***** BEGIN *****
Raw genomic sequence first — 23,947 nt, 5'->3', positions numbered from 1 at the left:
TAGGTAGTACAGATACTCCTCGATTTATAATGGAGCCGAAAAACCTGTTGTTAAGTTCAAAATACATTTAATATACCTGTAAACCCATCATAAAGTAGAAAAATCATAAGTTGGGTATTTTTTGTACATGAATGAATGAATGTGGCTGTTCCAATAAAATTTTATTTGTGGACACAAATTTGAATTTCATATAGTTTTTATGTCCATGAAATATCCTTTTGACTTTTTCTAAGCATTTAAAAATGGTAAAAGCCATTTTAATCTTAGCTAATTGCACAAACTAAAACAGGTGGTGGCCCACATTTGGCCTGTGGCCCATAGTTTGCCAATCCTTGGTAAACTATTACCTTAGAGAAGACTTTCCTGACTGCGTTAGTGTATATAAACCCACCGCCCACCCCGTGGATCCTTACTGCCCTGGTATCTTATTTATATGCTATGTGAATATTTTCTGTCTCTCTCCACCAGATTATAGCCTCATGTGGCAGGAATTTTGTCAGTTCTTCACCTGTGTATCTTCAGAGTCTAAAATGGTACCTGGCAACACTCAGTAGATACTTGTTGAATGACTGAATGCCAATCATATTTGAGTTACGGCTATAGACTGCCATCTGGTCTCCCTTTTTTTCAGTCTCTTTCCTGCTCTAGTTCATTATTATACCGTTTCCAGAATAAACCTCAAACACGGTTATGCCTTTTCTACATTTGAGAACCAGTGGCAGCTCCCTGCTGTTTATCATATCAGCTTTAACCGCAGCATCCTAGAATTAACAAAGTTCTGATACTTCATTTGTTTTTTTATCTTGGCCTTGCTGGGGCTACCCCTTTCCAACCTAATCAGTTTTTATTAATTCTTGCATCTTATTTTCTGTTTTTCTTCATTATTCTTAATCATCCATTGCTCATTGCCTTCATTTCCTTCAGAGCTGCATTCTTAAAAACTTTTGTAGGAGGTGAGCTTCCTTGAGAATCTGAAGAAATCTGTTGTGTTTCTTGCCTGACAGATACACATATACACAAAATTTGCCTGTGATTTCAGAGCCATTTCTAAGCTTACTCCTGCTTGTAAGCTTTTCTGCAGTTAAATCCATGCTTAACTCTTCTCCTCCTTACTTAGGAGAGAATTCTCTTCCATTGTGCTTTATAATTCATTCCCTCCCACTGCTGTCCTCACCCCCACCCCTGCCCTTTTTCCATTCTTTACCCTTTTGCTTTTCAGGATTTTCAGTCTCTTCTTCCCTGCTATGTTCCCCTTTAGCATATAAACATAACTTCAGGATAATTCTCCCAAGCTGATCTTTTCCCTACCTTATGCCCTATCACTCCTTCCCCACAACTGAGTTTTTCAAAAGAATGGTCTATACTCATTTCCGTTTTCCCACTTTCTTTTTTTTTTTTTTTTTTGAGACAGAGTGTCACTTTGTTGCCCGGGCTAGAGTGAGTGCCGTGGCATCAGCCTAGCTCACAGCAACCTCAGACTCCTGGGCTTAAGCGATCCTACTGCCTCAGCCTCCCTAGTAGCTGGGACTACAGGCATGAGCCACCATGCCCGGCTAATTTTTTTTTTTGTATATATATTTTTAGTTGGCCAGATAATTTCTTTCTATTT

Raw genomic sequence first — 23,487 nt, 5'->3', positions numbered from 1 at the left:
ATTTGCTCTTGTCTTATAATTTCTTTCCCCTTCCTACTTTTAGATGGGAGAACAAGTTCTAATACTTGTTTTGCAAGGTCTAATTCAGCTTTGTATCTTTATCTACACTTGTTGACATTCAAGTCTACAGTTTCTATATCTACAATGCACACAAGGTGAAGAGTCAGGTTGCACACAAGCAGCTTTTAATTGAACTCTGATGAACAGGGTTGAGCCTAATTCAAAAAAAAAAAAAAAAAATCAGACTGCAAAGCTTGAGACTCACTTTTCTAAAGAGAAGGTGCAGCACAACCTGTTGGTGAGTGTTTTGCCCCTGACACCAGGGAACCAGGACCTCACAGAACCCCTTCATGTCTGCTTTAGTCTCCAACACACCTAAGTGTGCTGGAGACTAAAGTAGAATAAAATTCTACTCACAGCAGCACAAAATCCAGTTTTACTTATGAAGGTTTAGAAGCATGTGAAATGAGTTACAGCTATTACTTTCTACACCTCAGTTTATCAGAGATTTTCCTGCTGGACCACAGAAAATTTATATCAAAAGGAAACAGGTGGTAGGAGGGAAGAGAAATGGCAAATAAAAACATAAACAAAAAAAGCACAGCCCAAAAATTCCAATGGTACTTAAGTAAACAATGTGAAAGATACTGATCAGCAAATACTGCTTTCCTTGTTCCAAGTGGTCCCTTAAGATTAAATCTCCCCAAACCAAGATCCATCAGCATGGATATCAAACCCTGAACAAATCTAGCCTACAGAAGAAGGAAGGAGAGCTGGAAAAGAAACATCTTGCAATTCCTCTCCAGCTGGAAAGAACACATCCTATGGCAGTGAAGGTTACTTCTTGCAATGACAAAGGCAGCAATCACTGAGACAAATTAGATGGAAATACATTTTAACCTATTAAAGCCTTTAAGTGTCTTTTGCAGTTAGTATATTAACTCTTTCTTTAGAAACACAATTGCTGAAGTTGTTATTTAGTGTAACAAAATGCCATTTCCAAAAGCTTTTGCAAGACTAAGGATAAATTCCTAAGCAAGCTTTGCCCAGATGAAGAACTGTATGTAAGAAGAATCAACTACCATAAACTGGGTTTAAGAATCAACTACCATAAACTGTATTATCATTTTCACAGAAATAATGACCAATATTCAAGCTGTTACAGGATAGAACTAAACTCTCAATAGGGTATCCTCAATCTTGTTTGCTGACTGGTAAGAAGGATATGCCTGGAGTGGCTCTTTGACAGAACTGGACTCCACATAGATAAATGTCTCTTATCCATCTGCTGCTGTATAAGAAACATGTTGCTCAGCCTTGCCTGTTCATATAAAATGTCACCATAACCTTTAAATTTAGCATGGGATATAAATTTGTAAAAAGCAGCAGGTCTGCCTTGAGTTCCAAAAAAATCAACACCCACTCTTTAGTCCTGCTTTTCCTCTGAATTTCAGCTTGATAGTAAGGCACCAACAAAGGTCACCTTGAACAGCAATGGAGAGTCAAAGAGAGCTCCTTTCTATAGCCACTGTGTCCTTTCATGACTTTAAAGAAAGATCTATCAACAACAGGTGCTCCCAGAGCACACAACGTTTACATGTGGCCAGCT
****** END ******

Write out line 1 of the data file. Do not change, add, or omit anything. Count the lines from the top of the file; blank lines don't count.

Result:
Raw genomic sequence first — 23,947 nt, 5'->3', positions numbered from 1 at the left: